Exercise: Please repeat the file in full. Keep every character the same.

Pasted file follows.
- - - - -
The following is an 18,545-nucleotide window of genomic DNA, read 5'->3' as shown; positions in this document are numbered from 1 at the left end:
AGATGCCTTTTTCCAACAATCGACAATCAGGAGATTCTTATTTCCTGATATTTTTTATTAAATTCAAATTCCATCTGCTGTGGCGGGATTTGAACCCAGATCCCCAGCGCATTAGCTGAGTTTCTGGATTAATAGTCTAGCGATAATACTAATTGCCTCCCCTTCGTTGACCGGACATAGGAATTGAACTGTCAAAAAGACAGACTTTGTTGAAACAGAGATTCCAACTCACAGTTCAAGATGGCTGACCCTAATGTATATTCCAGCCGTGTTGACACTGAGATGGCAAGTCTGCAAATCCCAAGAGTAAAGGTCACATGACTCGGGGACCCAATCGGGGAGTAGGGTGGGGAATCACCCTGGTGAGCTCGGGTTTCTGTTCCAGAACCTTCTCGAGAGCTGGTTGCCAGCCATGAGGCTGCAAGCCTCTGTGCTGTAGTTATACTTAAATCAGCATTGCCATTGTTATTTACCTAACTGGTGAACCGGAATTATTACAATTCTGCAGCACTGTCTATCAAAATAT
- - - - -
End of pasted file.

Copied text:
The following is an 18,545-nucleotide window of genomic DNA, read 5'->3' as shown; positions in this document are numbered from 1 at the left end:
AGATGCCTTTTTCCAACAATCGACAATCAGGAGATTCTTATTTCCTGATATTTTTTATTAAATTCAAATTCCATCTGCTGTGGCGGGATTTGAACCCAGATCCCCAGCGCATTAGCTGAGTTTCTGGATTAATAGTCTAGCGATAATACTAATTGCCTCCCCTTCGTTGACCGGACATAGGAATTGAACTGTCAAAAAGACAGACTTTGTTGAAACAGAGATTCCAACTCACAGTTCAAGATGGCTGACCCTAATGTATATTCCAGCCGTGTTGACACTGAGATGGCAAGTCTGCAAATCCCAAGAGTAAAGGTCACATGACTCGGGGACCCAATCGGGGAGTAGGGTGGGGAATCACCCTGGTGAGCTCGGGTTTCTGTTCCAGAACCTTCTCGAGAGCTGGTTGCCAGCCATGAGGCTGCAAGCCTCTGTGCTGTAGTTATACTTAAATCAGCATTGCCATTGTTATTTACCTAACTGGTGAACCGGAATTATTACAATTCTGCAGCACTGTCTATCAAAATAT